“Can You Feel It”, “Bring Down the Walls”, “Beyond the Clouds”, “Mysteries of Love”: the records they made in the 1980s as Fingers Inc. (and solo by Heard as Mr. Fingers) transformed music worldwide and remain as potent for listeners and dancers as they ever were. But they were originally released, using terrible or non-existent contracts, on Larry Sherman’s notorious TRAX Records. For decades artists saw their work exploited via shoddily pressed records and global licenses but never saw a penny of royalties. It’s no wonder the godfather of house himself, the late Frankie Knuckles, referred to TRAX as “barnacles” and refused to have anything to do with his releases for them, despite those recordings’ legendary status.
However, in June 2020 Heard and Owens drew a line in the sand. With the support of TaP Music Publishing, who publish Heard’s and Owens’ work, they filed a lawsuit against TRAX, Sherman and his co-owner Rachel Cain, claiming copyright infringement, fraud and breach of contract. This alleged that Trax, Sherman and Cain “during the decades since [they] first began exploiting [Heard’s and Owens’] musical works … enriched themselves and brazenly exploited [the] musical works for their sole benefit, while encouraging, and enabling, and aiding and abetting others to do so as well.” (Amended Complaint, Larry Heard professionally known as “Mr. Fingers” and Robert Owens v. Trax Records, Inc. et al., Case No. 20-cv-03678 (SJC), U.S. District Court, Northern District of Illinois.)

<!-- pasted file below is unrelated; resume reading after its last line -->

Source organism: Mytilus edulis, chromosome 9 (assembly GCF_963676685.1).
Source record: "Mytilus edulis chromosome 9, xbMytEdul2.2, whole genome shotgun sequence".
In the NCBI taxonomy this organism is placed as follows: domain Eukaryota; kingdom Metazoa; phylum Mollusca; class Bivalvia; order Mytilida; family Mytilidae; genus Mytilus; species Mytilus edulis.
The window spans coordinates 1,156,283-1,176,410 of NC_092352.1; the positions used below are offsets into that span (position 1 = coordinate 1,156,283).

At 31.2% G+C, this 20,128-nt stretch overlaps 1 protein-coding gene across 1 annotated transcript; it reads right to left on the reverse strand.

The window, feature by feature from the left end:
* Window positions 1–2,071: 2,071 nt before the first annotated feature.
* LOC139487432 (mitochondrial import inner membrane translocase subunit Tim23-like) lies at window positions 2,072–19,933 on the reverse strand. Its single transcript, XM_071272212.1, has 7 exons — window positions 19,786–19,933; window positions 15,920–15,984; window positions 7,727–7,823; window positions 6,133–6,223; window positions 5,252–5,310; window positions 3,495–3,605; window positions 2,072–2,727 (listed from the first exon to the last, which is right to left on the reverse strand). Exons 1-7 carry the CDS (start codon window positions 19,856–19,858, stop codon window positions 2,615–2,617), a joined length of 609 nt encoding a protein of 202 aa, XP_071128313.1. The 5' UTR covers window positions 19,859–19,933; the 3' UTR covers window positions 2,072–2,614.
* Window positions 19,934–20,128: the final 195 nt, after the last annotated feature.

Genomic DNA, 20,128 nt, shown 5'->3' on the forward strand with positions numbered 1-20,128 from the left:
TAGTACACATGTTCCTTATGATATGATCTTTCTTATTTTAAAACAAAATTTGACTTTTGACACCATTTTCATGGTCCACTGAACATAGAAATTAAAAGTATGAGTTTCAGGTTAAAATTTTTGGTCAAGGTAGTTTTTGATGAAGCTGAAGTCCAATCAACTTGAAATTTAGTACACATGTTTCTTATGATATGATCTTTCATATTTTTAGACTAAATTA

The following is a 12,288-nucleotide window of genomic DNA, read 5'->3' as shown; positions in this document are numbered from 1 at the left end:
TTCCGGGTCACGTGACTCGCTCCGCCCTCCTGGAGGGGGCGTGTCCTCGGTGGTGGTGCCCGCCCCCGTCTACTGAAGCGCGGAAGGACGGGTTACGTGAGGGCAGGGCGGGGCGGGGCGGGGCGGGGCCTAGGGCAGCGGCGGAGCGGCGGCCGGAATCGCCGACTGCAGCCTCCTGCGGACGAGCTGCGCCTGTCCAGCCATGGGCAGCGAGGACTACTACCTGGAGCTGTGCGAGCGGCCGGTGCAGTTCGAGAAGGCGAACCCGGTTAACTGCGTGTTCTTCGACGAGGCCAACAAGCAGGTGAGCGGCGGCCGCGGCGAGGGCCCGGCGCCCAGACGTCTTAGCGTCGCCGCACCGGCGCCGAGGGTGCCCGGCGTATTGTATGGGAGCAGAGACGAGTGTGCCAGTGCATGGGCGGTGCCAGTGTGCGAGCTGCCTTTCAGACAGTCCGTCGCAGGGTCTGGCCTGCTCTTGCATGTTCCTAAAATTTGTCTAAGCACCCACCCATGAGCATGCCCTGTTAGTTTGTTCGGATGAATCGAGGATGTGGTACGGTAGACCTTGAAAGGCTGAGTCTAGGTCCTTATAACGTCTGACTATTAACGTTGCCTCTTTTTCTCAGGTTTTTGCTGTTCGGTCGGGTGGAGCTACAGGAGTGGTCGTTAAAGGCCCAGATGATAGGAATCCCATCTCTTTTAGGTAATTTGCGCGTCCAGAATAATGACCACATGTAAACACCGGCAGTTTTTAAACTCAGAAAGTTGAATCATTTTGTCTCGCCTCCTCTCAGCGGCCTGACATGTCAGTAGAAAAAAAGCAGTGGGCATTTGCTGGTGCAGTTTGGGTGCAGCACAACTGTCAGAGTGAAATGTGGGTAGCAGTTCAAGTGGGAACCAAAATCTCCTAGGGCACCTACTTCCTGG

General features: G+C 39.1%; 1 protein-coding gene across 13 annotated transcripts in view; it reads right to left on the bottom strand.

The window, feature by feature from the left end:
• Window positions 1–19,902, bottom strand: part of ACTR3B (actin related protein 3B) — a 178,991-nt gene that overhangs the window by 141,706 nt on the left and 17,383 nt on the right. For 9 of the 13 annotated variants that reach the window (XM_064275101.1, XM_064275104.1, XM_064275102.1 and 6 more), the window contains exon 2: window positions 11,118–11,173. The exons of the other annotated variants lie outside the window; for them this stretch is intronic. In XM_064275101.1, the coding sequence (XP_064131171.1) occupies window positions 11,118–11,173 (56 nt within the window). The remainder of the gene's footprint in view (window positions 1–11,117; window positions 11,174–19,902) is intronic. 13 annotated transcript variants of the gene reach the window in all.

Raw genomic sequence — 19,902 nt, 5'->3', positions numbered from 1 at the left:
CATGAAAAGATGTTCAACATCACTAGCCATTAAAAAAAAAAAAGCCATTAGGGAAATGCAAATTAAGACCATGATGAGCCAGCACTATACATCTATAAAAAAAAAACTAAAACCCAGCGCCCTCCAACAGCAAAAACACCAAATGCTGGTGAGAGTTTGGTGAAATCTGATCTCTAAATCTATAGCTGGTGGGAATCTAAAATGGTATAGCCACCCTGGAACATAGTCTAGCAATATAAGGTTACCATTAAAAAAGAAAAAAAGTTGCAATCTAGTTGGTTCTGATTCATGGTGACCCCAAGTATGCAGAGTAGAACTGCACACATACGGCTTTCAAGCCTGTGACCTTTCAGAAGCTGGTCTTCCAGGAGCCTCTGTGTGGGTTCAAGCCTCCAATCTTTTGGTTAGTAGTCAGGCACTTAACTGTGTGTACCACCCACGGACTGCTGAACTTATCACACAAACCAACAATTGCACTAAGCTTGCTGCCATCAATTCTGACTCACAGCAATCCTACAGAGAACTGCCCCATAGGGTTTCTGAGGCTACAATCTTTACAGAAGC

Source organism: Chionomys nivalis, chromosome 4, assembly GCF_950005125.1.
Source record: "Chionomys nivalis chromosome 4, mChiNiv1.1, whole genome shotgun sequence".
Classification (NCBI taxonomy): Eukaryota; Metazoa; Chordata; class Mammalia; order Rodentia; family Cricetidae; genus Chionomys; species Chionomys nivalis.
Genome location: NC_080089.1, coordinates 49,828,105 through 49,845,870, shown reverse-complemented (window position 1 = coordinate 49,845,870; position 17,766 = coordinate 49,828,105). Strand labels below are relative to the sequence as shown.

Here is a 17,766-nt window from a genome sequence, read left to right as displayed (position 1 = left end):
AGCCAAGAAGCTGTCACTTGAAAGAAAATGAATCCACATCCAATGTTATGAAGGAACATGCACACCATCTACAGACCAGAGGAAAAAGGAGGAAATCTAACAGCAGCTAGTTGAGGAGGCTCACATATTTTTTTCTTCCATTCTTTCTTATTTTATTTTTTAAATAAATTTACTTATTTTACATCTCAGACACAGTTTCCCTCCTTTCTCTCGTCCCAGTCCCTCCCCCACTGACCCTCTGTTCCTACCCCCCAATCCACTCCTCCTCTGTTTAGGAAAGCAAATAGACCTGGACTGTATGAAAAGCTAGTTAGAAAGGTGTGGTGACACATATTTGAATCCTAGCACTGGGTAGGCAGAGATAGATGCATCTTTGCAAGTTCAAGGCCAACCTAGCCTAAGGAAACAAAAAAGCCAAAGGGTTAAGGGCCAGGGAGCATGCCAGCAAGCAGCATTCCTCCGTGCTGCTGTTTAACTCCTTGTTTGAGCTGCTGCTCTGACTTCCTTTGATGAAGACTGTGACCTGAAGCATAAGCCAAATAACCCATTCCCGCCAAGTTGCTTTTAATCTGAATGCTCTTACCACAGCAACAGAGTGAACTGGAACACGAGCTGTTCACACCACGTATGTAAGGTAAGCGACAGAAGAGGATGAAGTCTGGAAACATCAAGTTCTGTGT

Finally, in May 2022 after two long years of litigation, Trax in a negotiated settlement agreed to relinquish, once and for all, any and all rights to their musical works. This is a huge victory not only for Heard and Owens but, symbolically, for the artistic community. At a time when the “whitewashing” of dance music and its culture is under the spotlight, this return of foundational creative works to the Black creators who rightly own them is a reminder of historical injustices at the heart of this culture, but also a shining example of how some at least of those wrongs can be righted.
Anna Neville, Global Co-President TaP Music said: “At TaP Music Publishing we don’t only help nurture careers, provide creative support and opportunity for our writers, and efficiently collect their money, but also fight with them to defend their songs too. It’s been a pleasure to work with Larry and Robert on this and I’m so pleased they have control of their artistic works and their incredible legacy, which is evident from listening to how much of pop music today is influenced by the dance music they created. They deserve to be rewarded for their profound contribution to music over the last 40 years.”
Heard and Owens are now taking some time to decide how best they can showcase their newly-returned musical treasures. But in the meantime, TaP Music Publishing is celebrating this historic victory, and hopes that the press, the dance music community and the wider music industry will take time to celebrate it and recognize its significance too.